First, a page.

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4 Critical Responsibilities of a CISO Post COVID-19

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4 Critical Responsibilities of a CISO Post COVID-19
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Since the outbreak of the novel Coronavirus disease, organizations across the globe encountered dramatic changes in their business operations.  The swift adaption of the work from home strategy has increased the risks more than ever.  In addition, the ongoing crisis has significantly impacted the role of CISOs and other security leaders globally, making them digitally empathetic to deal with new cybersecurity challenges.

By Rudra Srinivas, Feature Writer, CISO MAG

The new cybersecurity priorities post COVID-19 that will become the new normal for most CISOs, will include:

1. Securing Remote Employees

With organizations working remotely, the security of employees’ devices became a major concern for security leaders across the globe. There was a rise in the need to secure endpoints,  as multiple access points from multiple locations are connected to a corporate network. However, the lack of security in remote work environments exposes vulnerable devices to potential cyberattacks.  New security policies  have been created and certain permissions are relaxed due to the swift change  in the remote work culture. Several industry experts stated that the surge in remote work increased the risks of cyberthreats like never before. The ongoing crisis forced CISOs to work uphill in order to meet the risk assessments.

2. Quick Actions Required

The ongoing crisis has forced organizations to go digital, overlooking potential cyber risks. These sudden developments could lead to cyberthreats like DDoS, defacements, and data breaches. At this point in time, it is essential for CISOs to patch the holes in their network security as quickly as possible.  This indicates that product research, purchasing tools, testing, developing, and deployment should ramp up quickly. CISOs across the globe are now looking for security tools that are configured instantly and easily to prevent new cyber risks.

3. Tackling New Attack Vectors

The threat actors have reinvented their attack approaches during the ongoing pandemic. COVID-19-related phishing scams, disinformation campaigns, weaponized websites, and malware infections have become widespread across the internet. Recently, a security firm discovered that threat actors distributed malware disguised as “Coronavirus Map” to steal personal information that is stored in the user’s browser. Attackers designed multiple websites related to Coronavirus information to prompt users to click/download an application to keep themselves updated about the situation.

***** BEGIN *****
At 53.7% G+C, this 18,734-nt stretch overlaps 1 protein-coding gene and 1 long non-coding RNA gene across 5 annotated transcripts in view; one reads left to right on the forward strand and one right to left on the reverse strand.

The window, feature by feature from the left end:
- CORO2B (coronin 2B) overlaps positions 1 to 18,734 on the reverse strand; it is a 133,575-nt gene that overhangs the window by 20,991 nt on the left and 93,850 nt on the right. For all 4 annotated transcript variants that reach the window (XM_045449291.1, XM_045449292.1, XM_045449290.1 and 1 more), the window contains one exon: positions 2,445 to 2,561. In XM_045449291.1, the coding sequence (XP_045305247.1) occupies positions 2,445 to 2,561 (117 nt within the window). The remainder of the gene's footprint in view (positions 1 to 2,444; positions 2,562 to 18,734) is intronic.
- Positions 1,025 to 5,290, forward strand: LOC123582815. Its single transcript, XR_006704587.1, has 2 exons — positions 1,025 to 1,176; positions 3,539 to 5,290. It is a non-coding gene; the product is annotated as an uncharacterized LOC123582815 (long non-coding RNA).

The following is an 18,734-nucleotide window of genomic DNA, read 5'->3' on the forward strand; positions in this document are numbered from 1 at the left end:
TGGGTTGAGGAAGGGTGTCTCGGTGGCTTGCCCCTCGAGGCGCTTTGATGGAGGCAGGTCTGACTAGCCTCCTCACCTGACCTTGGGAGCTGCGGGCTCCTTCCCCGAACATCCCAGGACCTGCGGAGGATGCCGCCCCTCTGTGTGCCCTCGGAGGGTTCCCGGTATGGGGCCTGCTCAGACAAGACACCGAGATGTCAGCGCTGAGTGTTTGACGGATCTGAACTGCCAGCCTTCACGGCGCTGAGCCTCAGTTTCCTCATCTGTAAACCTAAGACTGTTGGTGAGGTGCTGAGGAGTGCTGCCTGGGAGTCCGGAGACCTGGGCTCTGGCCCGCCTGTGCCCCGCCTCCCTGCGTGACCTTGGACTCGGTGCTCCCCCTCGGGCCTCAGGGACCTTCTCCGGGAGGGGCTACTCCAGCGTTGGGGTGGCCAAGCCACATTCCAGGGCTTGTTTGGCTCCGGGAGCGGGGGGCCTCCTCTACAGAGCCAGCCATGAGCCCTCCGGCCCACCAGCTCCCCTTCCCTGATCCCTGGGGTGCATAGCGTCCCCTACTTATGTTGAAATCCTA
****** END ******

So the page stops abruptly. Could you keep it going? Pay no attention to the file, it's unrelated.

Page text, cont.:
In addition, the number of ransomware attacks on remote workers has also increased in recent times. Ransomware operators are forcing companies to pay a high ransom in order to get decryption keys. According to a recent survey, the average enterprise ransom payments increased 33% ($111,605) in Q1 of 2020 from Q4 of 2019.

4. Security Concerns with Third-Party Applications

Endpoint security at home is not as secure as it is in the office. Large swaths of remote workers are depending on third-party video conferencing apps, cloud-based productivity tools, and other virtual private networks during the lockdown. These are, in turn, exposing remote workstations to potential vulnerabilities that already exist within these applications.  Malicious actors are misusing  the crisis to exploit the loopholes in third-party products and services. Several privacy and security concerns associated with these apps resulted in severe criticism and cyberthreats globally.

For instance, the Zoom videoconferencing app  was flagged unsafe due to its vulnerability to cyberthreats.  Over 500,000 account credentials of Zoom users are being sold on the darknet. According to a research, hackers have shared a database containing more than 2,300 usernames and passwords of Zoom accounts on dark web forums. The FBI slammed Zoom for not maintaining proper privacy and security measures for its users. The authorities also warned that the video meeting app is prone to hacking, as it contains certain unpatched bugs.

Conclusion

When employees work from office, they are protected by a strong security infrastructure that has been put up in corporate network systems. But when the same workstation is operated from a different location and different network, it automatically increases the level of risk.  At this moment, it is crucially important to build an integrated cybersecurity architecture to secure the remote workforce. It is certainly a greater challenge for security leaders to monitor and protect the employees against malicious attacks with new demands coming in due the changing business model.

About the Author

Rudra Srinivas is part of the editorial team at CISO MAG and writes on cybersecurity trends and news features.

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